When I browsed “Home Improvement All-in-One for Dummies” at my favorite bookstore, I knew it was a great book and I had to buy a copy. It is a “whole house” repair and improvement manual. It is actually six home-fix-up and repair books from the fabulous “Dummies” series all in one.

The general topics explained in this best of the home improvement reference book are Planning Your Home Improvement Projects; Basic Home Maintenance and Improvement; Painting and Wallpapering; Bathroom and Kitchen Remodeling; Carpentry, Woodworking and Flooring; and Plumbing.

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Each section of this unique book includes a very short “table of contents.” For example, the first section on planning home improvements lists topics such as do it yourself or hire a pro, gearing up for your home improvement adventures, safety and preparedness, and working with (and within) a budget.

Having read and reviewed most of the individual Dummies books compiled into this massive volume, I recognized the distinct six major books, which were abbreviated in the compilation. It is a great credit to the Dummies editors and the consistent style of the authors that it almost impossible to determine where one author’s material leaves off and another’s begins.

The humorous style of the Dummies books continues to show through in this great compilation. Each section begins with a cartoon by Rich Tennant (yes, that’s his real name). But even the headings of the hundreds of topics are often humorous. For example, “Is there a fungus amongus?” begins the section about cleaning up foundation fungus problems.

The book’s illustrations explain what words cannot. To illustrate, when repairing a shingle roof, the three drawings show how to cut the anchoring nails, install two new nails into the replacement shingle, and align the new shingle. There is no way words could explain that “how to do it” as well as the three simple illustrations.

This is a great reference book to have on your home bookshelf when you need to make an emergency home repair or you are considering a significant home improvement. By first consulting this authoritative book, you will know if you are involved with a major project or a simple minor repair.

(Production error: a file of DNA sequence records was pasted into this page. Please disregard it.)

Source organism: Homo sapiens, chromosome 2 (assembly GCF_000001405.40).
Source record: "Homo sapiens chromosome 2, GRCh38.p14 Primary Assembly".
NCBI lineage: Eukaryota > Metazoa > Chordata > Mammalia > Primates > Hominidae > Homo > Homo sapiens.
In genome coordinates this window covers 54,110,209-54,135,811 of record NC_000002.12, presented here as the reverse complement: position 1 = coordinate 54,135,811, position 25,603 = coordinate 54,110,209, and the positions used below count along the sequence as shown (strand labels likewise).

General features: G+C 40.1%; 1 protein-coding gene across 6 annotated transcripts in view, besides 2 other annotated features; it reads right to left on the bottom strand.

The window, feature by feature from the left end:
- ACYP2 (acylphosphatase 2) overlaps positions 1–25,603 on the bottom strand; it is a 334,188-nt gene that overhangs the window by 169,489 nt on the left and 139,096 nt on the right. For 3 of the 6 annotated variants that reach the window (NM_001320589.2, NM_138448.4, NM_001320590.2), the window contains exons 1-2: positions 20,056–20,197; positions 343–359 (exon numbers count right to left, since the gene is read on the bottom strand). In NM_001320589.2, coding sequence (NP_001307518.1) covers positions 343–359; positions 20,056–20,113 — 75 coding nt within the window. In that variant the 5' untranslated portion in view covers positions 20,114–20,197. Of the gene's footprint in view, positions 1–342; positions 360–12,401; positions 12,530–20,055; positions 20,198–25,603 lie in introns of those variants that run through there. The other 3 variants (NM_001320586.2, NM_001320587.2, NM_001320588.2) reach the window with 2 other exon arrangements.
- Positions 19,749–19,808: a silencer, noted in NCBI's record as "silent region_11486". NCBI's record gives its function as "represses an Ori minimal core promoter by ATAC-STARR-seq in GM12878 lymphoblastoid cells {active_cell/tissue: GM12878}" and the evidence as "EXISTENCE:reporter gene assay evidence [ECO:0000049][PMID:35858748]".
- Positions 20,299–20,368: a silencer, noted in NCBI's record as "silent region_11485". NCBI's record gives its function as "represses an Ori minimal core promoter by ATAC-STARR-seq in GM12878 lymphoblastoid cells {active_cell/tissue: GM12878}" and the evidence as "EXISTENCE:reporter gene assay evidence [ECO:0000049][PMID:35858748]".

Although the book credits don’t mention the illustrator for the hundreds of drawings that illustrate the various projects, he or she should be commended for the simple, easy to understand drawings. Especially in the electrical section, the illustrations make me almost eager to tackle an electrical project.

However, the book’s third section about painting and wallpapering seemed either beyond my abilities or maybe I just wasn’t interested in learning. But I enjoyed learning all the complexities involved. After finishing this section, I decided to hire paint and wallpaper experts rather than attempt these complicated tasks myself.

This great book’s real value is to show homeowners what is involved with their repair and improvement projects. A quick consultation with this book, starting by scanning the wonderful index, will reveal what is involved in virtually every home repair or improvement. Then it’s up to the reader to decide if it is a do-it-yourself or a hire-an-expert project.

As a long-time book reviewer, I’ve never seen a real estate home improvement source book that is so complete as this one. The obvious reason is there were seven co-authors who are experts on their topics.

You probably won’t want to read this great book cover-to-cover. Instead, use the table of contents and the superb index to find the topics which interest you and read just those sections.

This massive book cannot be praised too highly. In addition to the explanations, the drawings make the topics come to life and seem simple and easy to understand. Although this is primarily a do-it-yourself book, it warns when to “call a pro” if the situation is beyond ordinary home handyperson skills. On my scale of one to 10, this superb book rates an off-the-chart 12.

“Home Improvement All-in-One for Dummies,” by Roy Barnhart, James and Morris Carey, Gene and Katie Hamilton, Don Prestly, and Jeff Strong (Wiley Publishing, Inc., Hoboken, NJ), 2004, $29.99, 646 pages; available in stock or by special order at local bookstores, public libraries and www.amazon.com.

(For more information on Bob Bruss publications, visit his
Real Estate Center


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